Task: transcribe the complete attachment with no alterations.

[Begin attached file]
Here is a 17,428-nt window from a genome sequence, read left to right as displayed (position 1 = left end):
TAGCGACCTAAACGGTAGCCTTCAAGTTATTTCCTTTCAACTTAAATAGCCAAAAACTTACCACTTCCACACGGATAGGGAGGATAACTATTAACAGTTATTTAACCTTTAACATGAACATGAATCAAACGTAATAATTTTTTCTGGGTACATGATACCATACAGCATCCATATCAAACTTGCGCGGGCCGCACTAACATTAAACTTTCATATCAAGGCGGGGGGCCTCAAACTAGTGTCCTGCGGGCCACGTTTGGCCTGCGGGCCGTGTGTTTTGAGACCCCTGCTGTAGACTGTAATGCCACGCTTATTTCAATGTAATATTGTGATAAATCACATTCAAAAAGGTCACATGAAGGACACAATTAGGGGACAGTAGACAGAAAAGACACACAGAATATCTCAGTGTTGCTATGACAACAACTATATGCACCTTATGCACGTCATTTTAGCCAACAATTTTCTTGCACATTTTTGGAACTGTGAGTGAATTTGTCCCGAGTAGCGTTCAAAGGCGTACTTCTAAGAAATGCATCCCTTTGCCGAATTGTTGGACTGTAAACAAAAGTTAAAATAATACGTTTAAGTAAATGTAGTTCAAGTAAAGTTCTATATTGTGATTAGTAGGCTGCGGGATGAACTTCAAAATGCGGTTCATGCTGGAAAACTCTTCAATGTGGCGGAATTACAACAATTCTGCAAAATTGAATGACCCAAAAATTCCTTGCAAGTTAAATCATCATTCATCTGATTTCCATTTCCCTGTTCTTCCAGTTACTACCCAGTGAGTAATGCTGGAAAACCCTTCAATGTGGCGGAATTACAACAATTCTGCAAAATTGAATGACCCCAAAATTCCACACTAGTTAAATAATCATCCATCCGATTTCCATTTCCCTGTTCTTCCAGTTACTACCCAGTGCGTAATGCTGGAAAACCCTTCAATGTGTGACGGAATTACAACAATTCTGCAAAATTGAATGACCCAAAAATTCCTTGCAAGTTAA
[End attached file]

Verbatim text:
Here is a 17,428-nt window from a genome sequence, read left to right as displayed (position 1 = left end):
TAGCGACCTAAACGGTAGCCTTCAAGTTATTTCCTTTCAACTTAAATAGCCAAAAACTTACCACTTCCACACGGATAGGGAGGATAACTATTAACAGTTATTTAACCTTTAACATGAACATGAATCAAACGTAATAATTTTTTCTGGGTACATGATACCATACAGCATCCATATCAAACTTGCGCGGGCCGCACTAACATTAAACTTTCATATCAAGGCGGGGGGCCTCAAACTAGTGTCCTGCGGGCCACGTTTGGCCTGCGGGCCGTGTGTTTTGAGACCCCTGCTGTAGACTGTAATGCCACGCTTATTTCAATGTAATATTGTGATAAATCACATTCAAAAAGGTCACATGAAGGACACAATTAGGGGACAGTAGACAGAAAAGACACACAGAATATCTCAGTGTTGCTATGACAACAACTATATGCACCTTATGCACGTCATTTTAGCCAACAATTTTCTTGCACATTTTTGGAACTGTGAGTGAATTTGTCCCGAGTAGCGTTCAAAGGCGTACTTCTAAGAAATGCATCCCTTTGCCGAATTGTTGGACTGTAAACAAAAGTTAAAATAATACGTTTAAGTAAATGTAGTTCAAGTAAAGTTCTATATTGTGATTAGTAGGCTGCGGGATGAACTTCAAAATGCGGTTCATGCTGGAAAACTCTTCAATGTGGCGGAATTACAACAATTCTGCAAAATTGAATGACCCAAAAATTCCTTGCAAGTTAAATCATCATTCATCTGATTTCCATTTCCCTGTTCTTCCAGTTACTACCCAGTGAGTAATGCTGGAAAACCCTTCAATGTGGCGGAATTACAACAATTCTGCAAAATTGAATGACCCCAAAATTCCACACTAGTTAAATAATCATCCATCCGATTTCCATTTCCCTGTTCTTCCAGTTACTACCCAGTGCGTAATGCTGGAAAACCCTTCAATGTGTGACGGAATTACAACAATTCTGCAAAATTGAATGACCCAAAAATTCCTTGCAAGTTAA